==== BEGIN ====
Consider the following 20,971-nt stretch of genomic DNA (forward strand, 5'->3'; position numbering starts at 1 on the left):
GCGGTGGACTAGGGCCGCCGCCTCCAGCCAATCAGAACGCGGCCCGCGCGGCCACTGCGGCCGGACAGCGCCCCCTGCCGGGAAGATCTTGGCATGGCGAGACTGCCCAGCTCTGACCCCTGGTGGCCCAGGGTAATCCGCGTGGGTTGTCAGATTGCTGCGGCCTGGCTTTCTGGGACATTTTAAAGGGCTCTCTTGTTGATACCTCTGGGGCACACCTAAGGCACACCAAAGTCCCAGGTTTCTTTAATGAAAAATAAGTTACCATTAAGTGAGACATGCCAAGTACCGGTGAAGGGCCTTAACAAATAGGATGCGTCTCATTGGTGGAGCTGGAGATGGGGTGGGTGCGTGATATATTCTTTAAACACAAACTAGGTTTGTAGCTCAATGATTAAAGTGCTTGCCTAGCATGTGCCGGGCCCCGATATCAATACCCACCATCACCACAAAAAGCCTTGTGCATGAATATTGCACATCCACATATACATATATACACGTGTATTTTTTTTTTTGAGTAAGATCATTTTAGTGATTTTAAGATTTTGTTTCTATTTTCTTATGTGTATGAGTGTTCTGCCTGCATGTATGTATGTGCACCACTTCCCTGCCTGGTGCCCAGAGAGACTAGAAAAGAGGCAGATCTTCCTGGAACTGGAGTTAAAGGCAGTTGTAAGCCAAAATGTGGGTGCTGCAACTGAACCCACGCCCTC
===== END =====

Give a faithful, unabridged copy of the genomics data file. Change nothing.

Consider the following 20,971-nt stretch of genomic DNA (forward strand, 5'->3'; position numbering starts at 1 on the left):
GCGGTGGACTAGGGCCGCCGCCTCCAGCCAATCAGAACGCGGCCCGCGCGGCCACTGCGGCCGGACAGCGCCCCCTGCCGGGAAGATCTTGGCATGGCGAGACTGCCCAGCTCTGACCCCTGGTGGCCCAGGGTAATCCGCGTGGGTTGTCAGATTGCTGCGGCCTGGCTTTCTGGGACATTTTAAAGGGCTCTCTTGTTGATACCTCTGGGGCACACCTAAGGCACACCAAAGTCCCAGGTTTCTTTAATGAAAAATAAGTTACCATTAAGTGAGACATGCCAAGTACCGGTGAAGGGCCTTAACAAATAGGATGCGTCTCATTGGTGGAGCTGGAGATGGGGTGGGTGCGTGATATATTCTTTAAACACAAACTAGGTTTGTAGCTCAATGATTAAAGTGCTTGCCTAGCATGTGCCGGGCCCCGATATCAATACCCACCATCACCACAAAAAGCCTTGTGCATGAATATTGCACATCCACATATACATATATACACGTGTATTTTTTTTTTTGAGTAAGATCATTTTAGTGATTTTAAGATTTTGTTTCTATTTTCTTATGTGTATGAGTGTTCTGCCTGCATGTATGTATGTGCACCACTTCCCTGCCTGGTGCCCAGAGAGACTAGAAAAGAGGCAGATCTTCCTGGAACTGGAGTTAAAGGCAGTTGTAAGCCAAAATGTGGGTGCTGCAACTGAACCCACGCCCTC